Difference between Ulcer and GERD
Key Difference: Ulcer is a disease that is caused by bacteria, Helicobacter pylori (H. pylori) bacteria to be exact. The bacteria produce substances that weaken the mucous lining causing the stomach to get burned. Gastroesophageal reflux disease (GERD) is a medical condition in which digestive acid in the stomach flows into the esophagus causing pain and discomfort. The disease is caused by changes in the barrier between the stomach and the esophagus.
Ulcers and GERD are two different types of diseases that may cause a person discomfort, burning sensation or pain in the stomach. These are often mistaken to be the same disease; however, they are not. Ulcers and GERD may seem the same because of the burning sensation and the acidic taste in the mouth, which makes it seem like a normal case of acid reflux or heartburn. However, ulcers are much more dangerous and can even progress to causing stomach cancer. GERD is basically the burning of the esophagus caused by constant backflow of acid.
Ulcer is a disease that is caused by bacteria, Helicobacter pylori (H. pylori) bacteria to be exact. This species of bacteria has a spiral shape that allows it to swim through the mucous lining of the stomach and produce substances that weaken the mucous lining. This causes the acid to burn the internal side of the stomach, resulting in the burning sensation and the pain the stomach. They can also attach to the cells of the stomach and cause inflammation, causing the stomach to produce excess acid. This disease may show symptoms or may not, making it much more difficult to diagnose. Ulcers can also occur on the skin and are known as sores and blisters. These cause the skin to become red and irritated, resulting in pain when touched or pressed. These sores are caused by exposure to heat or cold, irritation, problems with blood circulation or the lack of mobility.
Peptic ulcers and duodenal ulcers are two of the most common types of ulcers that take place in the gastro-esophageal tract. Peptic ulcers take place in the stomach, while the duodenal ulcers take placed in the duodenum or the upper part of the small intestine. The least common type of ulcer is esophageal ulcers, which take place in the esophagus as a result of excessive drinking. Peptic ulcers cause sharp burning or gnawing sensation in the stomach, which gets worse when stomach is empty and better when it is full. The sensation also does not change with the position of the body, such as lying down or standing. The pain could also worsen if the person takes pain medication and better when they take an antacid. Other symptoms also include: weight loss, loss of appetite, bloating, burping, nausea, vomiting and black, tarry stools.
Gastroesophageal reflux disease (GERD) is a medical condition in which digestive acid in the stomach flows into the esophagus causing pain and discomfort. The diseases is caused by changes in the barrier between the stomach and the esophagus, including relaxation of the lower esophageal sphincter (LES), a valve type muscle that allows food only to travel one way. GERD is also known as gastro-oesophageal reflux disease (GORD), gastric reflux disease, or acid reflux disease. These changes could be temporary or permanent depending on the condition of the stomach and the lining.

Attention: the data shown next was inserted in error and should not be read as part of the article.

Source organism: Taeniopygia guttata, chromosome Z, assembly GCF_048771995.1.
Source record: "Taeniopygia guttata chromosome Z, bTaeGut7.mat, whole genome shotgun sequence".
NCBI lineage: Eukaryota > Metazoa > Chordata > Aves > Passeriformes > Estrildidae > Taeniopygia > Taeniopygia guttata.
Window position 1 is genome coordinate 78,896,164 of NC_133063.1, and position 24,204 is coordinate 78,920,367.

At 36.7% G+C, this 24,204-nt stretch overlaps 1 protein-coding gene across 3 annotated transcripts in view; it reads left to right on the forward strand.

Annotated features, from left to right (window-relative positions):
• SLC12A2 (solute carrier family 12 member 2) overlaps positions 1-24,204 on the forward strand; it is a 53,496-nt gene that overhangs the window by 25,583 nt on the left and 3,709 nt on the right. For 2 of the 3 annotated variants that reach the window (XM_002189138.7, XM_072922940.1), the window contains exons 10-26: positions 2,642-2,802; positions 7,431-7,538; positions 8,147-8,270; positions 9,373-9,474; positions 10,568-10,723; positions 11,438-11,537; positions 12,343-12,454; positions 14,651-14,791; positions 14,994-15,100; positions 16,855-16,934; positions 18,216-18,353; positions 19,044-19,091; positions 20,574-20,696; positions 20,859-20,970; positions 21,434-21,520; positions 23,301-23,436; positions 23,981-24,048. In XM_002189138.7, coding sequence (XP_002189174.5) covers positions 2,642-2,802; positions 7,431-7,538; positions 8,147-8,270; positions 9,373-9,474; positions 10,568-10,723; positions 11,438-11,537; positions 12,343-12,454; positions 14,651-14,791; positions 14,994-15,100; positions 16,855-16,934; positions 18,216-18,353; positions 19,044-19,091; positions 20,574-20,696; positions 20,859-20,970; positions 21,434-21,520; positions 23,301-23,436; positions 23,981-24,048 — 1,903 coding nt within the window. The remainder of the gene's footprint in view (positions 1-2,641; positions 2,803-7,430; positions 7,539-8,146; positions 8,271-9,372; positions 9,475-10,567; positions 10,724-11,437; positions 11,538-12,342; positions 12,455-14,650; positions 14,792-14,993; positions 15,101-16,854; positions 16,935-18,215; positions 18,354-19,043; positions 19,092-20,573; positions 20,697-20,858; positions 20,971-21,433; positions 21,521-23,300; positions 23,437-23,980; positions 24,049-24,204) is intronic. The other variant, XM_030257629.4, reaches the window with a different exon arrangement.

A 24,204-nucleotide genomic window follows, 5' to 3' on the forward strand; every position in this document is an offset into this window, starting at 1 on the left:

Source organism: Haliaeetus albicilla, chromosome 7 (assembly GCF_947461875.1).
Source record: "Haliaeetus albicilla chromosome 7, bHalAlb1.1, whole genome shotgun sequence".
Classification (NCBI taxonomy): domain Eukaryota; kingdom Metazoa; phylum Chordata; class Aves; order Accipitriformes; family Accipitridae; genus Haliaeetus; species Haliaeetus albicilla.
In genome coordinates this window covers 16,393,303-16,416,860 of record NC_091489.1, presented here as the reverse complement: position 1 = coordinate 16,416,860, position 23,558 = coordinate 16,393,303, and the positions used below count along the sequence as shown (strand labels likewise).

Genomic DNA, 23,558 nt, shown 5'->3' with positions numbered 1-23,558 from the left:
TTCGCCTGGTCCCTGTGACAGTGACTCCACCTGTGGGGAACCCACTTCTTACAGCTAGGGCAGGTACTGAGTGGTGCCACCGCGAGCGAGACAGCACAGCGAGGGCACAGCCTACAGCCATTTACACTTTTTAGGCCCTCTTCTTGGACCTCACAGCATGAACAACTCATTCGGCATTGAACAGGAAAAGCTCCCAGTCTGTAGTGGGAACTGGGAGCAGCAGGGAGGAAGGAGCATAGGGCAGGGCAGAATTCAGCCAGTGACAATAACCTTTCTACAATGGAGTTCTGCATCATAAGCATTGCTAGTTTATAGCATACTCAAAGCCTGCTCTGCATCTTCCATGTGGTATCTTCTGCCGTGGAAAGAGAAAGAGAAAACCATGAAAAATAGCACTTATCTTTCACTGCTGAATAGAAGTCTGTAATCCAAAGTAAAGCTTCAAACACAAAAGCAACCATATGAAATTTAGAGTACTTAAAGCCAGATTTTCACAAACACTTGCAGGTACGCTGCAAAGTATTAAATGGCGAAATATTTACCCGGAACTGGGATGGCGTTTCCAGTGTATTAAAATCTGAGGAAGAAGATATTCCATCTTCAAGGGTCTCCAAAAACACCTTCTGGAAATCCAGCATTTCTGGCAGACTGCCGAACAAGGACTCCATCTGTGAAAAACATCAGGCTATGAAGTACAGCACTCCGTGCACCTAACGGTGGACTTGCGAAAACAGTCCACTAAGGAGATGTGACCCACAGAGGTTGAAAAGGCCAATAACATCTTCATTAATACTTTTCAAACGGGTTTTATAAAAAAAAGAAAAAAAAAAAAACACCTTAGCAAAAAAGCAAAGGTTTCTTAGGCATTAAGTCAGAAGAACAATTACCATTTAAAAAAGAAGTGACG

Mayo Clinic defines ‘GERD’ as, “a chronic digestive disease that occurs when stomach acid or, occasionally, bile flows back (refluxes) into your food pipe (esophagus). The backwash of acid irritates the lining of your esophagus and causes GERD signs and symptoms.” While, many people occasionally suffer from this due to certain foods and lifestyle, reoccurring of this condition causes GERD, serious medical condition. Signs and symptoms of GERD include heartburn and acid reflux.
Heartburn is common and can occur as frequently has once a week for some people. However, any more than one per week can point to a much serious disease known as gastroesophageal reflux disease or GERD. GERD is a chronic disease where acid constantly flow from the stomach to the lower esophagus, thus burning the esophagus. Long-term GERD can result in Barrett's esophagus. Barrett's esophagus is a condition where the color and composition of the esophagus change due to constant exposure to digestive acid. Barrett’s can in-turn cause esophageal cancer. Heartburn can also be caused by other conditions such as inflamed stomach lining, peptic ulcer or a hiatal hernia.
Originally ulcers were considered to occur due to a spike in lifestyle changes, or excess fatty foods, alcohol, smoking and many other such factors. This is one of the main reasons why ulcers are commonly confused with other gastric diseases or conditions such as GERD. Ulcers are quite treatable and manageable and should the person should consult a doctor the moment they experience excessive stomach pain.
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